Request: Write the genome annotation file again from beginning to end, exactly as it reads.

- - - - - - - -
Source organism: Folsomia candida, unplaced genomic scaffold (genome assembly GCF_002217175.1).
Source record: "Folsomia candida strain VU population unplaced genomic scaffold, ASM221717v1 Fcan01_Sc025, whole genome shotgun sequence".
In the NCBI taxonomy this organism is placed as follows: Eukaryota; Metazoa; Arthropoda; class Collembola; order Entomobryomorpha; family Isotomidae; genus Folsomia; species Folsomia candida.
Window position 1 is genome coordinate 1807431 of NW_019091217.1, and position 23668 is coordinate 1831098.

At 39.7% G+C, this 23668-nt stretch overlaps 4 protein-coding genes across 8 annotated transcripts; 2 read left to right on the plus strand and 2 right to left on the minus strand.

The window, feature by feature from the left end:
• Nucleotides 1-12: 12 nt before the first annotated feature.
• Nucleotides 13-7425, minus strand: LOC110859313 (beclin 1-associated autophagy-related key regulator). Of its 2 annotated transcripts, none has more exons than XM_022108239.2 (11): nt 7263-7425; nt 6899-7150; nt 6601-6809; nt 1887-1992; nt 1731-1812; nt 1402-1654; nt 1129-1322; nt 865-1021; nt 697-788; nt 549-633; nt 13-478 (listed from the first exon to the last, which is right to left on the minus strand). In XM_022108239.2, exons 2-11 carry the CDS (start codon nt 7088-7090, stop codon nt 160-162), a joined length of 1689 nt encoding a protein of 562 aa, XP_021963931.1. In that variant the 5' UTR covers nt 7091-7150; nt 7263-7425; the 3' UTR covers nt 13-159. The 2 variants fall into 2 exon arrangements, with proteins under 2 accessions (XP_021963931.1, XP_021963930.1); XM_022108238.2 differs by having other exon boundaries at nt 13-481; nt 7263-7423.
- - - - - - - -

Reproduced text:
Source organism: Folsomia candida, unplaced genomic scaffold (genome assembly GCF_002217175.1).
Source record: "Folsomia candida strain VU population unplaced genomic scaffold, ASM221717v1 Fcan01_Sc025, whole genome shotgun sequence".
In the NCBI taxonomy this organism is placed as follows: Eukaryota; Metazoa; Arthropoda; class Collembola; order Entomobryomorpha; family Isotomidae; genus Folsomia; species Folsomia candida.
Window position 1 is genome coordinate 1807431 of NW_019091217.1, and position 23668 is coordinate 1831098.

At 39.7% G+C, this 23668-nt stretch overlaps 4 protein-coding genes across 8 annotated transcripts; 2 read left to right on the plus strand and 2 right to left on the minus strand.

The window, feature by feature from the left end:
• Nucleotides 1-12: 12 nt before the first annotated feature.
• Nucleotides 13-7425, minus strand: LOC110859313 (beclin 1-associated autophagy-related key regulator). Of its 2 annotated transcripts, none has more exons than XM_022108239.2 (11): nt 7263-7425; nt 6899-7150; nt 6601-6809; nt 1887-1992; nt 1731-1812; nt 1402-1654; nt 1129-1322; nt 865-1021; nt 697-788; nt 549-633; nt 13-478 (listed from the first exon to the last, which is right to left on the minus strand). In XM_022108239.2, exons 2-11 carry the CDS (start codon nt 7088-7090, stop codon nt 160-162), a joined length of 1689 nt encoding a protein of 562 aa, XP_021963931.1. In that variant the 5' UTR covers nt 7091-7150; nt 7263-7425; the 3' UTR covers nt 13-159. The 2 variants fall into 2 exon arrangements, with proteins under 2 accessions (XP_021963931.1, XP_021963930.1); XM_022108238.2 differs by having other exon boundaries at nt 13-481; nt 7263-7423.